Belt tension can be checked by pressing on the belt at the center point of its longest straight span. The belt should give approximately 1 / 4 - 1 / 2 in. (6-13mm). If the belt is loose it will slip, whereas if the belt is too tight it will damage the bearings in the driven unit.
For the purposes of V-belt tensioning, there are generally three types of mounting for the various components driven by the drive belt. The first method, referred to as pivoting type without adjuster, is designed so that the component is secured by at least 2 bolts. One of the bolts is a pivoting bolt and the other is the lockbolt. When both bolts are loosened so that the component may move, the component pivots on the pivoting bolt. The lockbolt passes through the component and a slotted bracket, so that when the lockbolt-s nut is tightened the component is held in that position. There are not automatic adjusting mechanisms used with this type of mounting.
The second method of component mounting, referred to as pivoting type with adjuster, is almost identical except for the addition of an adjuster of some sort. Usually the adjuster is composed of a bracket attached to the component and a threaded adjusting bolt. After loosening the pivoting and lockbolts, the adjusting bolt can be tightened or loosened to increase or decrease the drive belt-s tension. With this type of mounting, you do not have to hold the component in a tensioned position and tighten the pivoting and lockbolts; the adjusting bolt does the job for you.
Some versions of this method of mounting use an adjuster which is built into one of the components mounting braces. The brace attaches the component to the engine and incorporates a threaded adjuster in its mid-span, so that when the threaded adjuster is turned the brace shortens or lengthens. This in turn increases or decreases the amount of tension on the component.
The third type of mounting, referred to as stationary type, is designed so that the component is mounted on its brackets. There are no pivots or lockbolts, and the component is not designed to be moved. Rather, this type of mounting uses an extra tensioner idler pulley assembly. The drive belt is tensioned by adjusting the position of the idler pulley, usually accomplished by turning the adjuster bolt on the idler mechanism.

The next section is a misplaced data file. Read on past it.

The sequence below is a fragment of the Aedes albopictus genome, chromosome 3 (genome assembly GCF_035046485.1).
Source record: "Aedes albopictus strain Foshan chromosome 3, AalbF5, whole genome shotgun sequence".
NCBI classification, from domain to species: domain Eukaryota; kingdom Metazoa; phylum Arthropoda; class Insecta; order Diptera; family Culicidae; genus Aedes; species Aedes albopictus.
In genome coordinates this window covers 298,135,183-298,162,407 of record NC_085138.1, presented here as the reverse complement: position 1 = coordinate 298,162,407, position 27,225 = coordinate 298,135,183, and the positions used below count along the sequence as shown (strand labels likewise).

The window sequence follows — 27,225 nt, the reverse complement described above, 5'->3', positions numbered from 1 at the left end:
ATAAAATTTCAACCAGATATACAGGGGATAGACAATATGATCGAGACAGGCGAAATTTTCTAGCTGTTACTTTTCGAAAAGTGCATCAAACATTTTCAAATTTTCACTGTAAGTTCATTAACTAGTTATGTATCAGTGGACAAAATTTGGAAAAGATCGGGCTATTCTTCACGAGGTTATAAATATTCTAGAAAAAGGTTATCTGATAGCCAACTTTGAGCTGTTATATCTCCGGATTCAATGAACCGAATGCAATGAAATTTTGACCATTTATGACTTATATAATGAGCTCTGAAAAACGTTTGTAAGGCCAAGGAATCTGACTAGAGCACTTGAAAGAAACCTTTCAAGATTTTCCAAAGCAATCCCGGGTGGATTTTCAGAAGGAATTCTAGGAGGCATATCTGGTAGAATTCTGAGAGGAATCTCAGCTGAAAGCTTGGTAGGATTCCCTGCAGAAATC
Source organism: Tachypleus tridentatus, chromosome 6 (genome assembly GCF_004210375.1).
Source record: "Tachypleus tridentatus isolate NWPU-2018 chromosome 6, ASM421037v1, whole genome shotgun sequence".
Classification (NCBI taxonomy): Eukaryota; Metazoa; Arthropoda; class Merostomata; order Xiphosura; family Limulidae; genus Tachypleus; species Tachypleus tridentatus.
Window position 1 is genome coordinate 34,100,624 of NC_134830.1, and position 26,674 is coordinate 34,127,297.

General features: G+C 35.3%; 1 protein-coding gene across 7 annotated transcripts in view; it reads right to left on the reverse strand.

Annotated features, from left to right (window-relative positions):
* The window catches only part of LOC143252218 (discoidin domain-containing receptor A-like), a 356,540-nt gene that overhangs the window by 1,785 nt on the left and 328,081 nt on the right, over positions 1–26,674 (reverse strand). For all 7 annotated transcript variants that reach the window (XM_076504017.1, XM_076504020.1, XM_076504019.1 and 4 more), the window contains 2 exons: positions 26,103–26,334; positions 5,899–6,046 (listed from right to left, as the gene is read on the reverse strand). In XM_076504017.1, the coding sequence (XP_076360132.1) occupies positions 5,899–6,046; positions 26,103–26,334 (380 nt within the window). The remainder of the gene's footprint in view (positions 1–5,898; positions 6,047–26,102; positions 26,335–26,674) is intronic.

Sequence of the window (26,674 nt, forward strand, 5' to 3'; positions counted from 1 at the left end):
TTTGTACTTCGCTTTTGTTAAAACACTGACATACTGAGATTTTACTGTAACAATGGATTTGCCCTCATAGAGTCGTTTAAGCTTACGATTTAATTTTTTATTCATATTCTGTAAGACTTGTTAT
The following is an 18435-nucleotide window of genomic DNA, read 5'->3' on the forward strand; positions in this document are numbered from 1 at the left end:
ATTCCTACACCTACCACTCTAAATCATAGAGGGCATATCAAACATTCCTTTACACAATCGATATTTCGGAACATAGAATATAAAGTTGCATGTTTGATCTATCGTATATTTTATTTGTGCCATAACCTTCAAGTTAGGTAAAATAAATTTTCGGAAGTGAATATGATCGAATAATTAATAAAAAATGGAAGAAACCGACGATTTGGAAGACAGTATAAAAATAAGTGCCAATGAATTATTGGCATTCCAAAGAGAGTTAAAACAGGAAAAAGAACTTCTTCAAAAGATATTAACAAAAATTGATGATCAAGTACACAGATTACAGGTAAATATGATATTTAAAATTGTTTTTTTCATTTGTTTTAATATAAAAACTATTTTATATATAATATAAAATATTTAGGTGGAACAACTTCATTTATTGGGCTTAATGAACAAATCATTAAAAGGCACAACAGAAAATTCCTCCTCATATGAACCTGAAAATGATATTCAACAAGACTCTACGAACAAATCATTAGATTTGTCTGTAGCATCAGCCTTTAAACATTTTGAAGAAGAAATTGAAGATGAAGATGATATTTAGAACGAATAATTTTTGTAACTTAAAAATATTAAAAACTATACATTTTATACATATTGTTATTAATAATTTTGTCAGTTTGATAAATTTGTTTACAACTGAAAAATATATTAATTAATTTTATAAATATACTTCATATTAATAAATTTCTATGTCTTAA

Periodic drive belt tensioning is not necessary, because an automatic spring-loaded tensioner is used with these belts to maintain proper adjustment at all times. The tensioner is also useful as a wear indicator. When the belt is properly installed, the arrow on the tensioner housing must point within the acceptable range lines on the tensioner's face. If the arrow falls outside the range, either an improper belt has been installed or the belt is worn beyond its useful life span. In either case, a new belt must be installed immediately to assure proper engine operation and to prevent possible accessory damage.
These engines, with the exception of the 1MZ-FE and 3MZ-FE engines, are equipped with automatic belt tensioners. Adjusting the belt tension is not possible or necessary.3.0L (1mz-FE) And 3.3L (3mz-FE) Engines
- Measure the belt deflection by applying 22 lbs. (98 N) of pressing force to the mid-point on each drive belt between the crankshaft pulley and the alternator (generator), or vane pump pulley.
- When checking a belt used for over 5 minutes, confirm the deflection value is within the specified one.
When reinstalling a belt used for over 5 minutes, perform the check based on the used deflection value.
- Refer to the chart with belt deflection values as shown.
- Measure the drive belt tension and refer to the chart for the correct tension values as shown.
- When using a belt tension gauge, confirm the accuracy first by using a master gauge.
- Check the drive belt tension and deflection value after 2 revolutions of engine cranking.
- Disconnect the negative battery cable.
- Loosen the component-s lockbolt and pivoting bolt only enough for the component to move.
Using a strong wooden, plastic or metal pry tool, move the component either closer to, or farther away from, the engine to provide the correct tension on the belt.
WARNINGIf using a metal pry tool, always wrap the end with a rag or towel to prevent accidentally damaging the component from undue stress.
- Once the proper amount of tension is applied to the drive belt, hold the pry tool with one hand while tightening the lockbolt securely with the other hand.
- Release the pressure from the pry tool and tighten the pivoting bolt securely.
- Double check the drive belt-s tension, in case the component moved slightly while tightening the bolts.
- Connect the negative battery cable.
Idler Pulley With Adjusting Bolt
- Loosen the idler bracket pivot bolt and locking bolts.
- Adjust the belt tension by inserting the proper size ratchet in the square slot of the idler bracket and rotating the bracket until tension is applied.
- While holding the tension on the belt with the ratchet, tighten the locking bolts, then the pivot bolt.
- Loosen the mounting/pivot bolt behind the idler pulley.
- Swivel the idler pulley with a pair of pliers or a wrench on the bearing mounting until the proper tension is achieved.
- While holding the idler pulley, at the proper tension, tighten the mounting/pivot bolt.